I guess we all have had some lecture in school,
where teacher used a cat skin to create static electricity
and make some lightning sparks.
The teacher would have been exceedingly sorry!!!!!

I think he used a silk rag.

I am in such a mood... misplaced the switch for the preamp I am assembling last night... I have cleaned my WHOLE workshop wasteing the WHOLE day, and nada!!!!

******* thing was expensive, and now I'll probably only find it right after I walk into the house with a new one.
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Old 7th January 2007, 07:33 PM   #5
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Nordic
The switch is always found in the last place you look---Murphy's Law..LOL
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Old 7th January 2007, 11:20 PM   #6
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Quote:
The teacher would have been exceedingly sorry!!!!!
I knew I wasn't the only one who felt sympathy for the cat who lost its life just so that the teacher could make sparks...

Oh well...

I have a Sharp 5 CD Changer/Radio/Video and Phono input/Balance control/5 Band EQ./Tape Player from 1992...

And I love it! It isn't one of those horrible ones that you can buy at walmart for $80... Then you get it home, listen, and bury yourself in agony over the crackling trebles! Fortunately, I have had no such experience - I narrowly avoided it by going to Office Depot and listening to their display speakers... It seems that only Creative can make worthwhile PC speakers. Why is this???

Even they have >10%THD, though. And you can't find anything less than that at any office or computer store nowadays... *sigh*

I will permit general friendly nontalk, but please don't make it span farther than this first page. Just so that this topic can generate interest easier. I might not be able to work on my document for a small while, so I'd not want for this topic to go under so quickly.

- keantoken
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Old 7th January 2007, 11:56 PM   #7
lineup is offline lineup  Sweden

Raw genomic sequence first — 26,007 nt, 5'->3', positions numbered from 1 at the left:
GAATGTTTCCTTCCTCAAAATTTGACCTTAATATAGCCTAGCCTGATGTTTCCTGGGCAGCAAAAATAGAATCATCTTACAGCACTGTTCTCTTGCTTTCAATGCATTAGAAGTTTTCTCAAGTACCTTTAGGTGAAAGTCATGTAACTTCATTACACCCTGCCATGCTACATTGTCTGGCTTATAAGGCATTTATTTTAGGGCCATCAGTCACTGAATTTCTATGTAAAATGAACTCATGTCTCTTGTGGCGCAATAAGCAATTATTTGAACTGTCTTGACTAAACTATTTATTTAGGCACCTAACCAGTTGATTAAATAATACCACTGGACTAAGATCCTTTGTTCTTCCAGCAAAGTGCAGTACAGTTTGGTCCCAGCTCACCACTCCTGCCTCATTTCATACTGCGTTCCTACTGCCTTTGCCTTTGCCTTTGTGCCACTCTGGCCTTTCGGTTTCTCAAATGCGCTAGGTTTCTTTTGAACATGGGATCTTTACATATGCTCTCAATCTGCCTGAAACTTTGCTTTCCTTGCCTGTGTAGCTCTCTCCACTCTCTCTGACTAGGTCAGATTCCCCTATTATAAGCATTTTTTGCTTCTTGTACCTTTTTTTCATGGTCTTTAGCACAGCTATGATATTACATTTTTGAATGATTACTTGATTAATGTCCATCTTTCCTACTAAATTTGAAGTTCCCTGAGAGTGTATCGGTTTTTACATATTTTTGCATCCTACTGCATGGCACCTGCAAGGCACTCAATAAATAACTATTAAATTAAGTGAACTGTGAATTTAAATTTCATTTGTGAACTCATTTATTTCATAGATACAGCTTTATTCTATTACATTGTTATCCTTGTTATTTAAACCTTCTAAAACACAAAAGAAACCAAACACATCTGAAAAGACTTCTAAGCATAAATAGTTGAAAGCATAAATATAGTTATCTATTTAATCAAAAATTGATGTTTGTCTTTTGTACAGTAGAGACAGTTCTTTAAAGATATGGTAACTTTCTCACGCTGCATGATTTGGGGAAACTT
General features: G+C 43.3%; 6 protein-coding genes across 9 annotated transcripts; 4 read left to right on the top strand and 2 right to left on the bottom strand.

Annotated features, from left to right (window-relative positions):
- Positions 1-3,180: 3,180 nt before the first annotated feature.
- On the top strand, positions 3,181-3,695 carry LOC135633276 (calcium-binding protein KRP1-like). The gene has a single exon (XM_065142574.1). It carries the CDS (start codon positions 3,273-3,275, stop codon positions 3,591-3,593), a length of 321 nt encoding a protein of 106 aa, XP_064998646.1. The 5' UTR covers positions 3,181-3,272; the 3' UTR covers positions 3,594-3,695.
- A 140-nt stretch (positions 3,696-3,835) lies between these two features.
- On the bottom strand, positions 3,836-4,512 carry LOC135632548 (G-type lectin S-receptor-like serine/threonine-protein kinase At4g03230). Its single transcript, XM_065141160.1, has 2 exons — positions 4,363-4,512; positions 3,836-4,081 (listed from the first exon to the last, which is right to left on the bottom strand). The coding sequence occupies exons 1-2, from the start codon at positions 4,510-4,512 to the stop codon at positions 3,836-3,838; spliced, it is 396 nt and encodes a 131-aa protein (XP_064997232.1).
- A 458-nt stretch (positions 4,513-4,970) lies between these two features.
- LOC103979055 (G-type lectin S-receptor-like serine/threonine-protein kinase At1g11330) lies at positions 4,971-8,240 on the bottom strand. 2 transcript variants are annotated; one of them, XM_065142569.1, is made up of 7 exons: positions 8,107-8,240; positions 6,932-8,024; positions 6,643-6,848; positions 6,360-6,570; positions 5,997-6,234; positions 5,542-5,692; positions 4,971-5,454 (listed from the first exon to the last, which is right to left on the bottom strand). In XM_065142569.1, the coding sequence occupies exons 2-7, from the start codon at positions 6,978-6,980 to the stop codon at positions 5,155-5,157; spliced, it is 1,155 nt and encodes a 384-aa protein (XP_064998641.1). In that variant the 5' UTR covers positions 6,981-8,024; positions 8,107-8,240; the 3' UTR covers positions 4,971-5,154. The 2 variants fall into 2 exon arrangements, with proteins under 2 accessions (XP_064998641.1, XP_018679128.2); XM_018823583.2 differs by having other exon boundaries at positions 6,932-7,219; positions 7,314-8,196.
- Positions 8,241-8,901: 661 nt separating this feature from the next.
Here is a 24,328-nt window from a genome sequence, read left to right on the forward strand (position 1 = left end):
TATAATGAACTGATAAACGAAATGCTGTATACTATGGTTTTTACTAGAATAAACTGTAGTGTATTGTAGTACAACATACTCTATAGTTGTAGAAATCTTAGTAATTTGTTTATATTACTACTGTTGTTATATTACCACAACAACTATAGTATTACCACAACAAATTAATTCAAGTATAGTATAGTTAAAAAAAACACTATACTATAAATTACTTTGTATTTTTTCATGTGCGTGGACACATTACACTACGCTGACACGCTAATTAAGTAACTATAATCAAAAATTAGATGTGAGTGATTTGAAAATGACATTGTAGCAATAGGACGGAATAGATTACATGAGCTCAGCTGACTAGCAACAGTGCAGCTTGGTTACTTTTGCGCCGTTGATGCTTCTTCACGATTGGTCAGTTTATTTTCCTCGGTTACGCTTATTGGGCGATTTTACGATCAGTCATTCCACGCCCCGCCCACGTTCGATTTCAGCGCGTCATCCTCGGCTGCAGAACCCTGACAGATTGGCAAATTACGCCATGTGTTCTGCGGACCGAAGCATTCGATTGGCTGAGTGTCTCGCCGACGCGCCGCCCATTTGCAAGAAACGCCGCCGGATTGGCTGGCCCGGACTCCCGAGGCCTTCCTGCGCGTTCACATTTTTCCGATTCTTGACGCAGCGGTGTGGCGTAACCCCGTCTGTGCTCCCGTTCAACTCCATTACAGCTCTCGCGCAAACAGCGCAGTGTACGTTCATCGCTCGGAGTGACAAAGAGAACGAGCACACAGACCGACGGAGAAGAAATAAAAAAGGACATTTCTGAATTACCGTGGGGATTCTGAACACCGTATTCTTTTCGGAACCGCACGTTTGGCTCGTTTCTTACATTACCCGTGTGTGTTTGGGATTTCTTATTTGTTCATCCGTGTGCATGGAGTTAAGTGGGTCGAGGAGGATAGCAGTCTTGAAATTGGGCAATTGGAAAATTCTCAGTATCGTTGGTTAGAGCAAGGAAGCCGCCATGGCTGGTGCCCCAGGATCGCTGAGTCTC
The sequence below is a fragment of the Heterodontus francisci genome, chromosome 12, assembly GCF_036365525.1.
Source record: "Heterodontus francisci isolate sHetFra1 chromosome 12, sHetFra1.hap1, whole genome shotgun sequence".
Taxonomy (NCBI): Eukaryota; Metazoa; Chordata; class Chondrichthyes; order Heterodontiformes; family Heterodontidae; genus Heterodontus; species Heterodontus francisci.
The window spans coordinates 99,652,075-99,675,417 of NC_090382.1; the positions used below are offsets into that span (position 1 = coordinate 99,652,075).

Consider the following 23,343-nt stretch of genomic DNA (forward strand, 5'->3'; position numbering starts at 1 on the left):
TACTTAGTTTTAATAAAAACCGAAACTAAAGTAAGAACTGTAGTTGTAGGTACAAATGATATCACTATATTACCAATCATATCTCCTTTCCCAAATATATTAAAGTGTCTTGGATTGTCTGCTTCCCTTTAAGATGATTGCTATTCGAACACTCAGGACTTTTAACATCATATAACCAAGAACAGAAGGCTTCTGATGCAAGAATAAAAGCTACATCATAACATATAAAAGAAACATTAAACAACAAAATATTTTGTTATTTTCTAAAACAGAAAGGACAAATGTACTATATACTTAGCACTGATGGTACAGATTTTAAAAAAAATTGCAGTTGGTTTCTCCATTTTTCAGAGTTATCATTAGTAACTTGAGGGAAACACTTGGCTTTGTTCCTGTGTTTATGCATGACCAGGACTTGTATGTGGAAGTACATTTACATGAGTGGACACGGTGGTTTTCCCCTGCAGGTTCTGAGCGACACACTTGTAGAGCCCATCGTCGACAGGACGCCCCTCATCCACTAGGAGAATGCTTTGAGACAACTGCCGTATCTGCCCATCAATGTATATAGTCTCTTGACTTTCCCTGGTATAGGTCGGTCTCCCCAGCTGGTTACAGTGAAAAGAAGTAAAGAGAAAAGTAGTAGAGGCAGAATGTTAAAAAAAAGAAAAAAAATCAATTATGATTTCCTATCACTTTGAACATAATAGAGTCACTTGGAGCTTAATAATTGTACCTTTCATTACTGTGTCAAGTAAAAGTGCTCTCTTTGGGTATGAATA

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Quote:
Originally posted by keantoken
About the software, completely free! Open source, in fact.
It is called OpenOffice and can be downloaded from
http://www.openoffice.org
...................
I will be adding more on to the PDF, but I'm entangled in some other things, so... Happy January 7th!
I know about OpenOffice. So this is what you used.
Nice result!
... i may download the latest windos version of www.openoffice.org freeware
... and try if i can do this myself


Regardas, keantoken
from
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Old 8th January 2007, 08:32 AM   #8
Nordic is offline Nordic  South Africa
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Yipeeeeee! found it, and it only took a day and a half!!!!!!!!!!
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File Type: jpg 34.jpg (27.3 KB, 70 views)
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Old 10th January 2007, 09:43 PM   #9
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hello, all

Look what I found...
The ideas and challenges to traditional transistor explanations I have found interesting as I have also found myself thinking this way and questioned the credibility of my knowledge.

Mostly it was about what he says about current not being "stuff", but only a measurement.

Take a look:

http://amasci.com/amateur/transis.html

- keantoken
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Old 10th January 2007, 10:36 PM   #10
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Don't waste your time with the referenced link. I will agree that scientists have 'formulated' semiconductor physics; however, it is based on massive amounts of research and study. They correctly describe transistor operation. A BJT does amplify base current; in other words, Ic=Beta*Ib. Of course Beta does vary with Ic and other operating conditions, but the basic concept is correct.

One other comment. The use of the phrase "current flow" is strictly incorrect. Current is defined as "flow of electron", so current flow means "flow of electrons flow". Having said that, all engineers know this, and don't worry about it.